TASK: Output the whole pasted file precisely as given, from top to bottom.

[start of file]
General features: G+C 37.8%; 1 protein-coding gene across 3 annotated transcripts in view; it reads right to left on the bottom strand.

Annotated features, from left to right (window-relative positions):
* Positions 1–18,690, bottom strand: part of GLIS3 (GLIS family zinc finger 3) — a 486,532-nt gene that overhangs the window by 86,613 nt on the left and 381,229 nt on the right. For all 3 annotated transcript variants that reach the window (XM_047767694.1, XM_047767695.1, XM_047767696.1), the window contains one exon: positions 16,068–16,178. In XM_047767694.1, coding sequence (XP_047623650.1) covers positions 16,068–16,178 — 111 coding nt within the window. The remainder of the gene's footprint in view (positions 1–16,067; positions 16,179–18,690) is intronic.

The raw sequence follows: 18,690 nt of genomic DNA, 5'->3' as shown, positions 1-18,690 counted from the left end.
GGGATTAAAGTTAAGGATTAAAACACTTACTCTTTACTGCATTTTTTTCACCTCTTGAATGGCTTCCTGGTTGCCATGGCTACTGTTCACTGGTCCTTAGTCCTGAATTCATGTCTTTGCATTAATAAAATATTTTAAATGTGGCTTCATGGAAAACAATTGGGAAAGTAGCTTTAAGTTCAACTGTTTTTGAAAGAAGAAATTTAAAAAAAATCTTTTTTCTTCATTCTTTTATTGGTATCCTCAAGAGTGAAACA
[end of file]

General features: G+C 37.8%; 1 protein-coding gene across 3 annotated transcripts in view; it reads right to left on the bottom strand.

Annotated features, from left to right (window-relative positions):
* Positions 1–18,690, bottom strand: part of GLIS3 (GLIS family zinc finger 3) — a 486,532-nt gene that overhangs the window by 86,613 nt on the left and 381,229 nt on the right. For all 3 annotated transcript variants that reach the window (XM_047767694.1, XM_047767695.1, XM_047767696.1), the window contains one exon: positions 16,068–16,178. In XM_047767694.1, coding sequence (XP_047623650.1) covers positions 16,068–16,178 — 111 coding nt within the window. The remainder of the gene's footprint in view (positions 1–16,067; positions 16,179–18,690) is intronic.

The raw sequence follows: 18,690 nt of genomic DNA, 5'->3' as shown, positions 1-18,690 counted from the left end.
GGGATTAAAGTTAAGGATTAAAACACTTACTCTTTACTGCATTTTTTTCACCTCTTGAATGGCTTCCTGGTTGCCATGGCTACTGTTCACTGGTCCTTAGTCCTGAATTCATGTCTTTGCATTAATAAAATATTTTAAATGTGGCTTCATGGAAAACAATTGGGAAAGTAGCTTTAAGTTCAACTGTTTTTGAAAGAAGAAATTTAAAAAAAATCTTTTTTCTTCATTCTTTTATTGGTATCCTCAAGAGTGAAACA